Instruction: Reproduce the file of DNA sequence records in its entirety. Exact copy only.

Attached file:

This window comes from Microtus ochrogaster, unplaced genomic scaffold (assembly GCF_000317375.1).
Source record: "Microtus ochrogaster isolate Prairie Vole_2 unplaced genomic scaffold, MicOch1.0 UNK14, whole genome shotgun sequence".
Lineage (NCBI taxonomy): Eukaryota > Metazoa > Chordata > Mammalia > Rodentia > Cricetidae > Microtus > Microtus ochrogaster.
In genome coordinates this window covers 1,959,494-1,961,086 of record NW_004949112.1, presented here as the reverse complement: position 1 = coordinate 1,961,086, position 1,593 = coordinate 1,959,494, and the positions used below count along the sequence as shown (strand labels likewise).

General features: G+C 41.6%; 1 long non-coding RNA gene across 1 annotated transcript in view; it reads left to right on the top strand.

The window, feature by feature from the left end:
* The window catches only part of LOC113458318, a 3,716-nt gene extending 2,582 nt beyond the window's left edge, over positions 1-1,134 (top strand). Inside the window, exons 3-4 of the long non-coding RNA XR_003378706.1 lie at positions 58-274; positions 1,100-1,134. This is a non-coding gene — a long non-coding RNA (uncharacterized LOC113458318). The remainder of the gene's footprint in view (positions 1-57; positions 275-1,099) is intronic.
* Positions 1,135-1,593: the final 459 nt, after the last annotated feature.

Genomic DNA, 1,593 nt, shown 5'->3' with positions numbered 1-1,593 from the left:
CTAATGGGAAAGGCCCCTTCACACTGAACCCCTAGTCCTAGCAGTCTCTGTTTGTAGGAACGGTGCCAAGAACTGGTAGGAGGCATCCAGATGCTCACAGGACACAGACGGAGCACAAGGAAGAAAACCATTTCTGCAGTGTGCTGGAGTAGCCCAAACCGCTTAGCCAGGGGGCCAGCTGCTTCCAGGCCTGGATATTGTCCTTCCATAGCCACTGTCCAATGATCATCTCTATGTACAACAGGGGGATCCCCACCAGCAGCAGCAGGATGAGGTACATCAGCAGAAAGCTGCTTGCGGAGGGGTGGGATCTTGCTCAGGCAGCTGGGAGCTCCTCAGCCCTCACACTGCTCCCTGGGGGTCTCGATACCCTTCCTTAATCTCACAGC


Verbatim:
This window comes from Microtus ochrogaster, unplaced genomic scaffold (assembly GCF_000317375.1).
Source record: "Microtus ochrogaster isolate Prairie Vole_2 unplaced genomic scaffold, MicOch1.0 UNK14, whole genome shotgun sequence".
Lineage (NCBI taxonomy): Eukaryota > Metazoa > Chordata > Mammalia > Rodentia > Cricetidae > Microtus > Microtus ochrogaster.
In genome coordinates this window covers 1,959,494-1,961,086 of record NW_004949112.1, presented here as the reverse complement: position 1 = coordinate 1,961,086, position 1,593 = coordinate 1,959,494, and the positions used below count along the sequence as shown (strand labels likewise).

General features: G+C 41.6%; 1 long non-coding RNA gene across 1 annotated transcript in view; it reads left to right on the top strand.

The window, feature by feature from the left end:
* The window catches only part of LOC113458318, a 3,716-nt gene extending 2,582 nt beyond the window's left edge, over positions 1-1,134 (top strand). Inside the window, exons 3-4 of the long non-coding RNA XR_003378706.1 lie at positions 58-274; positions 1,100-1,134. This is a non-coding gene — a long non-coding RNA (uncharacterized LOC113458318). The remainder of the gene's footprint in view (positions 1-57; positions 275-1,099) is intronic.
* Positions 1,135-1,593: the final 459 nt, after the last annotated feature.

Genomic DNA, 1,593 nt, shown 5'->3' with positions numbered 1-1,593 from the left:
CTAATGGGAAAGGCCCCTTCACACTGAACCCCTAGTCCTAGCAGTCTCTGTTTGTAGGAACGGTGCCAAGAACTGGTAGGAGGCATCCAGATGCTCACAGGACACAGACGGAGCACAAGGAAGAAAACCATTTCTGCAGTGTGCTGGAGTAGCCCAAACCGCTTAGCCAGGGGGCCAGCTGCTTCCAGGCCTGGATATTGTCCTTCCATAGCCACTGTCCAATGATCATCTCTATGTACAACAGGGGGATCCCCACCAGCAGCAGCAGGATGAGGTACATCAGCAGAAAGCTGCTTGCGGAGGGGTGGGATCTTGCTCAGGCAGCTGGGAGCTCCTCAGCCCTCACACTGCTCCCTGGGGGTCTCGATACCCTTCCTTAATCTCACAGC